The Exchange Rate Disconnect International Finance Puzzle
The exchange rate disconnect puzzle refers to the weak short-run relationship between the exchange rate and its macroeconomic fundamentals. In other words, underlying fundamentals such as interest rates, inflation rates, and output don’t explain the short-term volatility in exchange rates.
For example, short-term forecasts of macroeconomic exchange rate models are little better than forecasts of random walk models. A short-term exchange rate determination according to the random walk model implies that tomorrow’s exchange rate equals yesterday’s exchange rate.
Therefore, you need to put into perspective the models or concepts about exchange rate determination and modify your knowledge. Models of exchange rate determination are good approximations for the long-run relationship between exchange rates and macroeconomic fundamentals. The exchange rate disconnect puzzle implies that macroeconomic fundamentals don’t explain short-term variations in exchange rates.
The exchange rate disconnect puzzle and the purchasing power puzzle are considered pricing puzzles. Therefore, explanations of the exchange rate–related puzzles make use of comparing exchange rates to asset prices. As in the case of exchange rates, asset prices such as stock market indices are highly volatile, and the changes in them don’t strongly correspond to changes in fundamentals.
Similar to exchange rates, random walk models are reasonably consistent with changes in stock prices. In the case of asset prices in general, the assumption is that news affects asset prices. Still, given the relevance of exchange rates as relative prices and their effect on a large number of transactions, it’s surprising that disconnect exists between short-term changes in exchange rates and underlying macroeconomic fundamentals.
The exchange rate disconnect puzzle has various manifestations. Predictable excess returns are one of them. According to interest rate parity (IRP), the differences in home and foreign interest rates should be equalized by changes in the exchange rate. But studies find two characteristics of short-run exchange rates that aren’t consistent with the IRP:
Not only do short-term exchange rates deviate from the IRP, but these deviations are predictable.
The variance of these predictable returns is greater than the variance of the expected change in the exchange rate.
Predictable excess returns have two explanations:
Market forecasts are irrational: This irrationality may arise from the presence of heterogeneous traders in the market.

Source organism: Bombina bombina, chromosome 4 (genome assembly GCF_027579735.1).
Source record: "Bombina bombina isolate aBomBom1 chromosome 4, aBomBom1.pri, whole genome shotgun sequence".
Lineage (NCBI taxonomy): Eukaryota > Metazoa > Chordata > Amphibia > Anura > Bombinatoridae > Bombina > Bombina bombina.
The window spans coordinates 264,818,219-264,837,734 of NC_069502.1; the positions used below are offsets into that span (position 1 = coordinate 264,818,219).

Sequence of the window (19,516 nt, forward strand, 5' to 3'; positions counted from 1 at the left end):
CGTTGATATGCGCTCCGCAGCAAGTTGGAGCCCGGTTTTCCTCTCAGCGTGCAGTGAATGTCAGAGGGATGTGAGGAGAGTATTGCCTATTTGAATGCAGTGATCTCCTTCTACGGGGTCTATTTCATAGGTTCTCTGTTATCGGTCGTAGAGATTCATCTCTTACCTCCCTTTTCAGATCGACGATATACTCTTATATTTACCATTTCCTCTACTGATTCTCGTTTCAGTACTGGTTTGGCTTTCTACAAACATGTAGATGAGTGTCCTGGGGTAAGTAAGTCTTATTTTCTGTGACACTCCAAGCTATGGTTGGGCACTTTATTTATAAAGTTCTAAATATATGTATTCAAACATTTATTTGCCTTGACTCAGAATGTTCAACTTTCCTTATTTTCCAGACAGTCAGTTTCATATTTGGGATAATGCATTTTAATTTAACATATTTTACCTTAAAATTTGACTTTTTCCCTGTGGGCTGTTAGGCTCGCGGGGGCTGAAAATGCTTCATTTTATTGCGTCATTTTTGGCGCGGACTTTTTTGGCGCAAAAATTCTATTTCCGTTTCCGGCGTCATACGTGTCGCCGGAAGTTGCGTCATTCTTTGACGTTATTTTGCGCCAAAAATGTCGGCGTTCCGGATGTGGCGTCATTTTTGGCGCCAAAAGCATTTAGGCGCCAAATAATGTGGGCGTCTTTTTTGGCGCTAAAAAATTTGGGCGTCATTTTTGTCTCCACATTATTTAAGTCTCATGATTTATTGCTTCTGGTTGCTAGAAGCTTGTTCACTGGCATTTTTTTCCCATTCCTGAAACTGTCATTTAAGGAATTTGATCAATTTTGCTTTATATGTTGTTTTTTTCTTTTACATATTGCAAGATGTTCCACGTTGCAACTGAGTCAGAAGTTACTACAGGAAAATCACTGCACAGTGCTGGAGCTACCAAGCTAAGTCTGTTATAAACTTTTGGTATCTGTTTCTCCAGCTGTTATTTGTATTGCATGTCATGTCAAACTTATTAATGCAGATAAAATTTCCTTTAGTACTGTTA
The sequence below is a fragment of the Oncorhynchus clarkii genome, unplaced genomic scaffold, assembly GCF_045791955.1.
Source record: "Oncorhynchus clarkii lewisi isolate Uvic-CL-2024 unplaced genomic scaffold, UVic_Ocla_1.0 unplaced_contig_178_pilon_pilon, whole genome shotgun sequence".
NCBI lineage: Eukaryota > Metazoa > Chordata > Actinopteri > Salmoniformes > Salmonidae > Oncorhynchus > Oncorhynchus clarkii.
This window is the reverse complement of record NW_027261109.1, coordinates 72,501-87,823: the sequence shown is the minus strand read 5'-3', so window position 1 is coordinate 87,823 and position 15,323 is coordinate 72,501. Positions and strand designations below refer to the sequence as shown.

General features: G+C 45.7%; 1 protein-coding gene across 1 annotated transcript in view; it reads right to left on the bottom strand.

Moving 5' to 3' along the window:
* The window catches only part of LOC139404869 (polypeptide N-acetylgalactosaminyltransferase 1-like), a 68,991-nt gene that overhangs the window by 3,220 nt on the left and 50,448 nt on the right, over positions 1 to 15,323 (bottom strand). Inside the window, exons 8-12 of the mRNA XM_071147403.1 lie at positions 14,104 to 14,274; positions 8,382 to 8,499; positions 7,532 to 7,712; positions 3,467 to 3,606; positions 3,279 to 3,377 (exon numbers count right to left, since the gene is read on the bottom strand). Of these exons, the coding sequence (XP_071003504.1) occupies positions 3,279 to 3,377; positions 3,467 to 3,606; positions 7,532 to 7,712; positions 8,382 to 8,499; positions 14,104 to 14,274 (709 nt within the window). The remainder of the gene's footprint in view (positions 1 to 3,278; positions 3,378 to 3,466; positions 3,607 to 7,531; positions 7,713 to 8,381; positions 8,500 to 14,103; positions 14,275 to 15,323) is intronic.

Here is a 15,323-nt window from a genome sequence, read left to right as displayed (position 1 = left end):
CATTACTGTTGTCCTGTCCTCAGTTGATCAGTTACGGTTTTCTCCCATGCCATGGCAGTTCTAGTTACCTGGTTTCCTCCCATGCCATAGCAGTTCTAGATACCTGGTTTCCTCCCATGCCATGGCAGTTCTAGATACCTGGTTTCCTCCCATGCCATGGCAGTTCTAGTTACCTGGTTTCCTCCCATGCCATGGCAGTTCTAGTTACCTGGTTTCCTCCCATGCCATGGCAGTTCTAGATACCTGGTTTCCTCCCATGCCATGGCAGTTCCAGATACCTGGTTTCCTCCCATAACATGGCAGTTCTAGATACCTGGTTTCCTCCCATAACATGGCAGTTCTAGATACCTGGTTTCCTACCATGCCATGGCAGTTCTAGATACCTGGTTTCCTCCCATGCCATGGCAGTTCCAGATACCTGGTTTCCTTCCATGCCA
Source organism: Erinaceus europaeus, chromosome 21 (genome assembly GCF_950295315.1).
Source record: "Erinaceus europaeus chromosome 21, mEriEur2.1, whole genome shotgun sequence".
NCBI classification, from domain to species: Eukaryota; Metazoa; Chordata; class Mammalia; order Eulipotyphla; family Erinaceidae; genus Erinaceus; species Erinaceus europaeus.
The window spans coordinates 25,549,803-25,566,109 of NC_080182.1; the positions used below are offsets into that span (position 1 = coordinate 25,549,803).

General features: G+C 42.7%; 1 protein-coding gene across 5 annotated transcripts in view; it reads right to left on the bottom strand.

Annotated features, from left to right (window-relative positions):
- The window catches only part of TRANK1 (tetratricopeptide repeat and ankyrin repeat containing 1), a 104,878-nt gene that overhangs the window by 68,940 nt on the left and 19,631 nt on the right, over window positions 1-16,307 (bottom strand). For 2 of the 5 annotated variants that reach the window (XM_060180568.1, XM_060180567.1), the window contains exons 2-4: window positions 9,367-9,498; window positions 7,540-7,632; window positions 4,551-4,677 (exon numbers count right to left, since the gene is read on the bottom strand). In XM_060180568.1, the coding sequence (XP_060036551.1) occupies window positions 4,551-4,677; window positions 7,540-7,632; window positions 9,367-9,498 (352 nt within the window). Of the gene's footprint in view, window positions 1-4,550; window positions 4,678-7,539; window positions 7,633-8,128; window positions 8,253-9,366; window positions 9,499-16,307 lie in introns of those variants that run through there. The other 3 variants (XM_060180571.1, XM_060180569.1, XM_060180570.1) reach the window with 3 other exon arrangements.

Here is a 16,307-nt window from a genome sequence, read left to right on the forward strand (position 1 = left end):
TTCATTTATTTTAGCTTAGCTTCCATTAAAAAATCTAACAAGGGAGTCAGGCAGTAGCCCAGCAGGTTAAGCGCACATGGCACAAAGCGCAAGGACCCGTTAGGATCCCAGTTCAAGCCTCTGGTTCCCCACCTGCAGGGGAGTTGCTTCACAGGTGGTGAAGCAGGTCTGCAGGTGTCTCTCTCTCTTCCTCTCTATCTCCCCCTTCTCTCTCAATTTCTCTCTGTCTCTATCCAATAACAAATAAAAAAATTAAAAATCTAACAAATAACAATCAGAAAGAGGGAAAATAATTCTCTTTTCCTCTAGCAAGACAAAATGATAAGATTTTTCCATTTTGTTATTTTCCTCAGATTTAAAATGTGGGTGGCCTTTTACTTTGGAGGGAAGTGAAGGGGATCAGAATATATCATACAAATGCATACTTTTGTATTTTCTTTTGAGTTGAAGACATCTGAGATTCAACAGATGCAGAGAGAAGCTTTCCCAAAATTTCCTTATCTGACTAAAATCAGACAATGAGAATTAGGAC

Heterogeneity among traders means that there are different types of traders such as fundamentalists (they keep an eye on macroeconomic conditions that affect exchange rates), chartists (they use charts or graphs about past changes in exchange rates to forecasts future changes), and noise traders (they follow trends in exchange rates and overreact to good or bad news; also called irrational).
(Some studies consider all traders who don’t make investment decisions based on fundamentals (chartists and noise traders) as noise traders or irrational.) Studies show that irrational traders can affect prices; because they face a higher risk, they can earn higher returns than rational traders.
Differences may arise in the distribution of perceived and measured economic disturbances (perceived by traders and measured by researchers): In this explanation, market participants are rational. But systematic forecast errors reflect the difference between what traders observe as they experience the situation and how researchers make sense of it ex post (or after the fact). Still, this approach doesn’t explain the high variation in excess returns.
Peso problem effect: A peso problem refers to the situation in which market participants’ expectations about a future policy change don’t materialize within the sample period. In the early 1970s, interest rates on Mexican peso were substantially higher than those in the U.S. This was happening despite the fact that the Mexican peso had been pegged for almost a decade.
Nominal interest rates on the Peso were higher than in the United States and reflected higher inflation rates in Mexico along with the probability of a large devaluation of the peso. A couple years passed before, in the late 1970s, the Mexican peso was devalued.
This situation isn’t consistent with standard assumptions about forecast errors. Forecast errors should have a mean of zero and shouldn’t correlate with current information. But if market participants expect a future discrete change in policy or fundamentals, then rational forecast errors can be correlated with current information and may have a nonzero mean in finite samples.